Silent PC Review is dedicated to reviews, news and information about silent computers and components, as well as their energy efficiency and thermal performance.

Thermalright XP-120: 1st 120mm fan CPU heatsink

Cooling
With Intel CPUs far exceeding the 100W mark, you knew it was going to come to this, sooner or later: A massive heatsink designed to work with a 120mm fan for a new level of cooling. Thermalright is the first out of the gate with their XP120. Thin aluminum fins, a very large radiant surface, copper base and heatpipes. Simply put: Its performance sweeps aside every other HS.

SilverStone ST30NF Fanless ATX12V PSU

Power
The SilverStone ST30NF is probably the most sophisticated fanless PSU we've examined thus far. It weighs 6 lbs, uses a heatpipe cooling system, has twin LEDs for operational and temperature status, Active PFC, and even looks really slick. Rated at just 250W (for 120VAC input) but priced at US$159. Hmmm...

Apple iMac G5: Super Small & Very Quiet

Apple's new iMac G5 unveiled today is built into the back of 17" and 20" LCD monitors just 2" and 2.2" in depth and feature a 1.6 or 1.8 GHz G5 processor. Although Apple have not claimed this, it qualifies for the world's smallest desktop computer: The PC portion of the iMac has no footprint to speak of, and the monitor is only marginally deeper than some LCD monitors. The iMac G5 is considerably smaller and sleeker than similar LCD monitor + computer integrations from the PC world. The features and connectivity offered compete well with the very best SFF PCs offer.

All of this would be moot for SPCR if it was noisy, but Apple claims to have paid close attention to acoustics once again:

"The speaker grill [at the bottom edge of the monitor/pc] lets a trio of ultra-quiet blowers draw cool air into the system. These custom heat dissipaters can rotate at speeds as low as a few hundred RPM. Advanced thermal software spins them as fast or slow as needed... the iMac G5 measures less than 25dB when idle (at the same distance of 50cm, a whisper in a quiet room measures more than 30dB). A slit in the back of the case allows heat to rise out the top."

If true, this is quieter than any SFF PC except fanless units such as those from Hush, NiveusMedia, etc. The iMac G5 seems like a clever adaptation and application of notebook technology; surely PC makers could do similar? Now for a review sample. .. Discuss this news in the SPCR forum.

X-bit Labs examines power consumption of current VGA cards

A follow-up to an earlier piece on ATI cards' power consumption, this new X-bit Labs article examines current nVidia cards and compares them with ATI cards for power consumption. Detailed analysis of heat sources in a PC is of interest to anyone concerned about thermal and noise management, which is at the core of silent computing. Actually measuring VGA cards' power is a challenge that few web sites have attempted in the past. Definitely worth a read.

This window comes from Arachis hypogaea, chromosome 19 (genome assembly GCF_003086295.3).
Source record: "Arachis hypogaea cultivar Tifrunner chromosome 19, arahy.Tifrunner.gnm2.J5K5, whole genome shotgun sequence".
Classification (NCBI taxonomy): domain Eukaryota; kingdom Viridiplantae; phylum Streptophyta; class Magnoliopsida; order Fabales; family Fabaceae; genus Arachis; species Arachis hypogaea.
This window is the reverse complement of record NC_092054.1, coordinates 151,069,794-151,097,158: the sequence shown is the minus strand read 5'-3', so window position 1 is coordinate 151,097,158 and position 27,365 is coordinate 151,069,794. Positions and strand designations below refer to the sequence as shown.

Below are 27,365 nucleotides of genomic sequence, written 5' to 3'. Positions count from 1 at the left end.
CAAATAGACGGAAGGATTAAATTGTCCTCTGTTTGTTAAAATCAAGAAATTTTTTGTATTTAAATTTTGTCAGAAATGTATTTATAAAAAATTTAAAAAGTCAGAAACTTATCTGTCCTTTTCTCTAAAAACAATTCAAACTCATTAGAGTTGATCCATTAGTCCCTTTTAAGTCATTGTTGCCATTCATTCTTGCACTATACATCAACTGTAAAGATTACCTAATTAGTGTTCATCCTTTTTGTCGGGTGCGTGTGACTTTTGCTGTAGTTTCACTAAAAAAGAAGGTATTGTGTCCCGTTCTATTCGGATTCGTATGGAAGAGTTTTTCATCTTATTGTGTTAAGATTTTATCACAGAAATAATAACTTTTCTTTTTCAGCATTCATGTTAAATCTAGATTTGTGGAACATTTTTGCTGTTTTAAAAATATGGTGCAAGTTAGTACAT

CoolerMaster Vortex Dream Heatsink/Fan

Cooling
The CoolerMaster Vortex Dream is a new heatsink/fan by that offers many high-end features at a budget US$22 MRSP. All-copper one-piece skivved design, cross-platform (P4/A64) compatibility, and an integrated 70mm fan with built-in manual speed control. It's a lot for the money. We hustled the Vortex Dream to the SPCR heatsink torture test chamber to bring you the real goods.

New Arctic Cooling VGA coolers at InsaneTek

Internet News

A new site called InsaneTek has just posted a review of the entire line of new VGA coolers from Arctic Cooling. As regular visitors are probably aware, Arctic Cooling's VGA Silencer is strongly recommended by SPCR. Its prime innovations are a big waterwheel style fan combined with a large cooling fins and a design that pushes the hot air from the VGA card out of the case instead of spewing it all around the case. It is not too noisy at standard speed and has a switch to slow the fan to a whisper quiet mode. The downside is that the original fits only certain models of the ATI 9000 series and nVidia GF3s.

The new AC VGA cooler line maintains the same key features in a somewhat more streamlined design, adds clever cooling for the VGA RAM, uses copper in many models, and is divided into two series: NV silencer 1 through 5, and ATI Silencer, 1 through 4. The nine models cover just about every current mainstream VGA card. One change is that most models now feature temperature control for the fan with different top speeds for various models. InsaneTek's review is quite good in most ways and surprisingly complete despite its brevity, but does little more than just touch upon the acoustics. Still definitely worth a read.

Silverstone LaScala LC-04 HTPC Case

Cases|Damping
Silverstone's recently released La Scala series SST LC-04 is a slick beautifully styled all-aluminum case that fits a full size ATX motherboard yet has small exterior dimensions, especially the all-mportant (for a HTPC case) height . Is the LC-04 suitable for a quiet HTPC? Read Ralf's review.